Adam Bender: Is Intercultural Bilingual Education (IBE) Appropriate for Adapting Quechua to Modern Society?

Dovie Jenkins: Logically Speaking: Loglan, Lojban and the Search for a Logical Language

Erika Carrillo: Hoarding and the Material Accumulation of Time

Grace Pappalardo: Hausa Kinship Terminologies: Insights Into Culture and Cognition

Jaroslava Maria Pallas: From Little Acorns Big Oaks Grow: Exploring the nature metaphor in anarchist discourse

Kaitlin Scharra: Menstrual Authority: A Lexical Semantic Evaluation of Kotex’s First 20 Years

Sarah Beste: Pornography of Ruin: The Metaphor of Sensuality in Ruination as It Applies to Detroit

Mark Jazayeri: Arriving at a Cultural Model of Artificial Intelligence

Glenda Wyatt-Franklin: In Front of the White People: Black Speech, White Perceptions, and the Effects on African American Health

Samantha Malette: “Emerald Isle of the Caribbean”: Montserrat’s “Brogue” Examined

Kayla Niner: Don’t Stay Here!: An Analysis of Words Used to Describe One-Star Class Hotels

Madeleine Seidel: Retelling Snow White: The Tale and its Reflection of Western Culture

Michelle Layton: Creating an Image of Purity Through the Use of Metaphor: The Case of Pure Michigan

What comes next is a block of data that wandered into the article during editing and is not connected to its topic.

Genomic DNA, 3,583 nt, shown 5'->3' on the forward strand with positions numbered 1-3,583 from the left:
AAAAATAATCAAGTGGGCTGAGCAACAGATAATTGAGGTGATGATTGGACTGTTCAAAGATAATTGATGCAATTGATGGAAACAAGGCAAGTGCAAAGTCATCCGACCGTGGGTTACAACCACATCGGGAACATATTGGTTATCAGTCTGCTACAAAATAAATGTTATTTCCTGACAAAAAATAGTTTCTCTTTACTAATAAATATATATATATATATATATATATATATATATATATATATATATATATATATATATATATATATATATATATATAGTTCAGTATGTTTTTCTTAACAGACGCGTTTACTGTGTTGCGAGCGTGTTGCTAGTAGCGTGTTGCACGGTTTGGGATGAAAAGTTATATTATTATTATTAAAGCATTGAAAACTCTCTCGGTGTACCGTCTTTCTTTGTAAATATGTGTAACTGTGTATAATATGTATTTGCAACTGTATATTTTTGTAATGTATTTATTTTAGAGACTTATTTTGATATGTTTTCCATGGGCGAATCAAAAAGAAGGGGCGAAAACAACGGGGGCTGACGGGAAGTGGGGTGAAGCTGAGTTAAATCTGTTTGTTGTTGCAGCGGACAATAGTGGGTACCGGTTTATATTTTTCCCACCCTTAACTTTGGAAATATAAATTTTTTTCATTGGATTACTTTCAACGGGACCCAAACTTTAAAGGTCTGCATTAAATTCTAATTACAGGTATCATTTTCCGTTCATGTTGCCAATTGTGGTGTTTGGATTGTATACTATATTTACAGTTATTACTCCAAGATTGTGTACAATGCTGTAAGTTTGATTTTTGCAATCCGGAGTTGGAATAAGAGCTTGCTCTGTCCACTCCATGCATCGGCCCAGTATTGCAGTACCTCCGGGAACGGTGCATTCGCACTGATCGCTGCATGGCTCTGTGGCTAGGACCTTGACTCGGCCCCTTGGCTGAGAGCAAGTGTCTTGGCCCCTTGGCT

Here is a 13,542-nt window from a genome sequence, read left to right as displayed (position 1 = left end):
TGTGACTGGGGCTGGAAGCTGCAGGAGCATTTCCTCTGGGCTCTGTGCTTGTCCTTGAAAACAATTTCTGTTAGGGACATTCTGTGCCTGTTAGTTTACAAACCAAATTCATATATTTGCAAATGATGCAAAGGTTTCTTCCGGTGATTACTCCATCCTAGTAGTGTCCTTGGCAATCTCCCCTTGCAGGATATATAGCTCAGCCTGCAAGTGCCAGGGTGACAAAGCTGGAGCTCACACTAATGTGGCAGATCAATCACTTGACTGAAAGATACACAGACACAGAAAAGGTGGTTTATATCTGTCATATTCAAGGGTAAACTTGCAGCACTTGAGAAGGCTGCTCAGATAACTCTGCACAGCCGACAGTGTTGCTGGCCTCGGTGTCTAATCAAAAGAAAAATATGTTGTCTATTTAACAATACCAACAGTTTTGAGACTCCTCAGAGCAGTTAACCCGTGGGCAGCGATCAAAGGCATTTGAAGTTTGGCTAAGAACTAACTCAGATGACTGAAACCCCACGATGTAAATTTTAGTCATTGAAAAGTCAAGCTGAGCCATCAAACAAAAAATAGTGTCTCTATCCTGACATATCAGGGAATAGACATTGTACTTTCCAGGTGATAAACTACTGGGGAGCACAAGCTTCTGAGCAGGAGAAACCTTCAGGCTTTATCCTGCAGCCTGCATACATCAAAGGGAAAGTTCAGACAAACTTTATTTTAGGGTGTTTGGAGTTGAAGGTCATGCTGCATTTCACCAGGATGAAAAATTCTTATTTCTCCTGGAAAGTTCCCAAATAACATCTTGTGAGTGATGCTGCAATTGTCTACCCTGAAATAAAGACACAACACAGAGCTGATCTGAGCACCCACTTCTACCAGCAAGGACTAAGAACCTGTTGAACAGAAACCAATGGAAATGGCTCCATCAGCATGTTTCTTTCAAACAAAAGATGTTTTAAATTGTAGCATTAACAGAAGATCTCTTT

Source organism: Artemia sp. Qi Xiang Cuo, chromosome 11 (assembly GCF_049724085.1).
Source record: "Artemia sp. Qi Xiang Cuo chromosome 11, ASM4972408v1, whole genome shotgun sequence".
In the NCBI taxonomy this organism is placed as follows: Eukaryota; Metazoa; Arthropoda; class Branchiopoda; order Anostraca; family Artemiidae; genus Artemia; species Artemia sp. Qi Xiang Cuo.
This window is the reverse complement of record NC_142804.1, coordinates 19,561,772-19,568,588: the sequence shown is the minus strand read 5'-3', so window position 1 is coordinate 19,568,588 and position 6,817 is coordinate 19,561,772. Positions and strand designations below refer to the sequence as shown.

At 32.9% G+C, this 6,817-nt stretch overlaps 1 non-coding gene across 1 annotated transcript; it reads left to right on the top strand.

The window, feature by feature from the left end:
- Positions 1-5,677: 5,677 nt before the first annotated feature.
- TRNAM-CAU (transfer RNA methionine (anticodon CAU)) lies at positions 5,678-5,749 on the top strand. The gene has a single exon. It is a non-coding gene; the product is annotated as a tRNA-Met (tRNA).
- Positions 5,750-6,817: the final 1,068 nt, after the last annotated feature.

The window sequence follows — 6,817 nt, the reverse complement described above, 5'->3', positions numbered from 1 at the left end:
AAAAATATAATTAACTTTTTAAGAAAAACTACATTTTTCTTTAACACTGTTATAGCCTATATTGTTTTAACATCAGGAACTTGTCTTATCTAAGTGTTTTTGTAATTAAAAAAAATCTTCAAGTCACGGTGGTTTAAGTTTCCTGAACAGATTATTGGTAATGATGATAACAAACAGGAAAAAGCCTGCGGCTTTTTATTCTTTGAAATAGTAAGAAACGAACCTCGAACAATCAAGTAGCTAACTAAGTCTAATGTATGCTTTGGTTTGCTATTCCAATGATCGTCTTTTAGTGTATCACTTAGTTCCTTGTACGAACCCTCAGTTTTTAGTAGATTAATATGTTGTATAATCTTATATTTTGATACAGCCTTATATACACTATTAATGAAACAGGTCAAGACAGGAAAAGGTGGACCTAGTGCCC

Theia Easley: Language of Inclusivity: Womanist Theological Thought in Addressing Issues of Social Injustice

Eduardo Piqueiras: Countering an Equitable Multilingualism with an EU English Variant: The Role of Language Policies and Translators in the European Union

Elizabeth Bonora: Identity and Ink: An Interpretation of Kanji Tattoos on English-Speaking Bodies

Wendy Hill: The language of the law: linguistic discord in the courtroom

Livija G. Marina: Serbian Heritage Language Maintenance and Language Shift: Identity of the ‘Voice’ from a Serbian Orthodox Church in Michigan

Andrés Romero: Testimonios of Violence: A Discourse Analysis of Colombian Demobilized Paramilitaries

S.M. Hamdan: Identity & Second Language Acquisition: International Saudi Students Studying Abroad

Kathryn Nowinski: Constructing Identity through Sound: Brand Naming Practices and Phonetic Symbolism

Richard D.H. Bridges: Catching It in the Net: Some Lulzy Acronyms

Jeff Rowe: Divergent Definitions of Food Justice: A Critical Discourse Analysis